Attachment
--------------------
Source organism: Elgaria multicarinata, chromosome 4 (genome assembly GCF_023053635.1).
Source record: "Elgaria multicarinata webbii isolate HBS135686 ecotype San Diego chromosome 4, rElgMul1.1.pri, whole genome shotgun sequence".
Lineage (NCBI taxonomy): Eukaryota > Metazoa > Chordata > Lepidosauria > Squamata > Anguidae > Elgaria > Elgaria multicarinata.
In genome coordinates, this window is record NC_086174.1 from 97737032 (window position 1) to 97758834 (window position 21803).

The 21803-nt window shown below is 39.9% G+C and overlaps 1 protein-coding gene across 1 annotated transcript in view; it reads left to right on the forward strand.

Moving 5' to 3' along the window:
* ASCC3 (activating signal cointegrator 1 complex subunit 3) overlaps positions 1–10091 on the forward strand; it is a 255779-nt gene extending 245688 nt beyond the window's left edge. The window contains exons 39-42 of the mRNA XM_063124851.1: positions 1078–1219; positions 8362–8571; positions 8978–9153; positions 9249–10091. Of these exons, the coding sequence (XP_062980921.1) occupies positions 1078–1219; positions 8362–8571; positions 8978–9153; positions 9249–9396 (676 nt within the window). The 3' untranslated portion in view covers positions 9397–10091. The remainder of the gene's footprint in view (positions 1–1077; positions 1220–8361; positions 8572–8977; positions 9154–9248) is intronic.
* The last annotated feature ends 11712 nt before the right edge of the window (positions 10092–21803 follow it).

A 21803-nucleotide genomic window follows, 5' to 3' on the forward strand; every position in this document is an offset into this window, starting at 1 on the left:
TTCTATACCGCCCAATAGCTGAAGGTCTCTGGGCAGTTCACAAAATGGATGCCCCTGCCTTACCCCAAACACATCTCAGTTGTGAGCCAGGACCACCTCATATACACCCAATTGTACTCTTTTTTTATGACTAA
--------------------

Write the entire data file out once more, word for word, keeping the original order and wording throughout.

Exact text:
Source organism: Elgaria multicarinata, chromosome 4 (genome assembly GCF_023053635.1).
Source record: "Elgaria multicarinata webbii isolate HBS135686 ecotype San Diego chromosome 4, rElgMul1.1.pri, whole genome shotgun sequence".
Lineage (NCBI taxonomy): Eukaryota > Metazoa > Chordata > Lepidosauria > Squamata > Anguidae > Elgaria > Elgaria multicarinata.
In genome coordinates, this window is record NC_086174.1 from 97737032 (window position 1) to 97758834 (window position 21803).

The 21803-nt window shown below is 39.9% G+C and overlaps 1 protein-coding gene across 1 annotated transcript in view; it reads left to right on the forward strand.

Moving 5' to 3' along the window:
* ASCC3 (activating signal cointegrator 1 complex subunit 3) overlaps positions 1–10091 on the forward strand; it is a 255779-nt gene extending 245688 nt beyond the window's left edge. The window contains exons 39-42 of the mRNA XM_063124851.1: positions 1078–1219; positions 8362–8571; positions 8978–9153; positions 9249–10091. Of these exons, the coding sequence (XP_062980921.1) occupies positions 1078–1219; positions 8362–8571; positions 8978–9153; positions 9249–9396 (676 nt within the window). The 3' untranslated portion in view covers positions 9397–10091. The remainder of the gene's footprint in view (positions 1–1077; positions 1220–8361; positions 8572–8977; positions 9154–9248) is intronic.
* The last annotated feature ends 11712 nt before the right edge of the window (positions 10092–21803 follow it).

A 21803-nucleotide genomic window follows, 5' to 3' on the forward strand; every position in this document is an offset into this window, starting at 1 on the left:
TTCTATACCGCCCAATAGCTGAAGGTCTCTGGGCAGTTCACAAAATGGATGCCCCTGCCTTACCCCAAACACATCTCAGTTGTGAGCCAGGACCACCTCATATACACCCAATTGTACTCTTTTTTTATGACTAA